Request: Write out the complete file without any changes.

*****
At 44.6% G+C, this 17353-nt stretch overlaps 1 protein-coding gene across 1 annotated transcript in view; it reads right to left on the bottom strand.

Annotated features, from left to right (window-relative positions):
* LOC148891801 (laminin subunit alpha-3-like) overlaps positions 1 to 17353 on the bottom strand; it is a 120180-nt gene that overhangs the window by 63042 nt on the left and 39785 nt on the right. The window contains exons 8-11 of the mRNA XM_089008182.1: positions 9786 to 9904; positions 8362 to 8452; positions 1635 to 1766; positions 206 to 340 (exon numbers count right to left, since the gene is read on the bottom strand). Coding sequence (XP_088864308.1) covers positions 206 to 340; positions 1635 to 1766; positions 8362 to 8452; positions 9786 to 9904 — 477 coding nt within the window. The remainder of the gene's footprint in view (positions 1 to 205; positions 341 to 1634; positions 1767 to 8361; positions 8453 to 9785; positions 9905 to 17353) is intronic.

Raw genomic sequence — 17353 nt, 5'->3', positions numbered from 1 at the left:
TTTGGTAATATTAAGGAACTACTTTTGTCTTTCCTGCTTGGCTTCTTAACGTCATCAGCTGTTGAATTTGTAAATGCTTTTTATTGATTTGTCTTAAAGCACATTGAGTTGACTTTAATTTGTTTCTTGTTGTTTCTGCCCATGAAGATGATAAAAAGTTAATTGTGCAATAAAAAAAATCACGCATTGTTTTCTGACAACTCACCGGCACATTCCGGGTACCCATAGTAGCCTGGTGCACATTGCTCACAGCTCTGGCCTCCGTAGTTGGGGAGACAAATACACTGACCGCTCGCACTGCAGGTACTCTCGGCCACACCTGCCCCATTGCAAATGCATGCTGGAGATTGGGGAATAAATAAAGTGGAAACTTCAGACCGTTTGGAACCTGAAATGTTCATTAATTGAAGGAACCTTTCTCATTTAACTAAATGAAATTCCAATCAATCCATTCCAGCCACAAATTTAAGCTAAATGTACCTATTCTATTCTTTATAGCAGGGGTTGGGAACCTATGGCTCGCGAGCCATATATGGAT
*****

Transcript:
At 44.6% G+C, this 17353-nt stretch overlaps 1 protein-coding gene across 1 annotated transcript in view; it reads right to left on the bottom strand.

Annotated features, from left to right (window-relative positions):
* LOC148891801 (laminin subunit alpha-3-like) overlaps positions 1 to 17353 on the bottom strand; it is a 120180-nt gene that overhangs the window by 63042 nt on the left and 39785 nt on the right. The window contains exons 8-11 of the mRNA XM_089008182.1: positions 9786 to 9904; positions 8362 to 8452; positions 1635 to 1766; positions 206 to 340 (exon numbers count right to left, since the gene is read on the bottom strand). Coding sequence (XP_088864308.1) covers positions 206 to 340; positions 1635 to 1766; positions 8362 to 8452; positions 9786 to 9904 — 477 coding nt within the window. The remainder of the gene's footprint in view (positions 1 to 205; positions 341 to 1634; positions 1767 to 8361; positions 8453 to 9785; positions 9905 to 17353) is intronic.

Raw genomic sequence — 17353 nt, 5'->3', positions numbered from 1 at the left:
TTTGGTAATATTAAGGAACTACTTTTGTCTTTCCTGCTTGGCTTCTTAACGTCATCAGCTGTTGAATTTGTAAATGCTTTTTATTGATTTGTCTTAAAGCACATTGAGTTGACTTTAATTTGTTTCTTGTTGTTTCTGCCCATGAAGATGATAAAAAGTTAATTGTGCAATAAAAAAAATCACGCATTGTTTTCTGACAACTCACCGGCACATTCCGGGTACCCATAGTAGCCTGGTGCACATTGCTCACAGCTCTGGCCTCCGTAGTTGGGGAGACAAATACACTGACCGCTCGCACTGCAGGTACTCTCGGCCACACCTGCCCCATTGCAAATGCATGCTGGAGATTGGGGAATAAATAAAGTGGAAACTTCAGACCGTTTGGAACCTGAAATGTTCATTAATTGAAGGAACCTTTCTCATTTAACTAAATGAAATTCCAATCAATCCATTCCAGCCACAAATTTAAGCTAAATGTACCTATTCTATTCTTTATAGCAGGGGTTGGGAACCTATGGCTCGCGAGCCATATATGGAT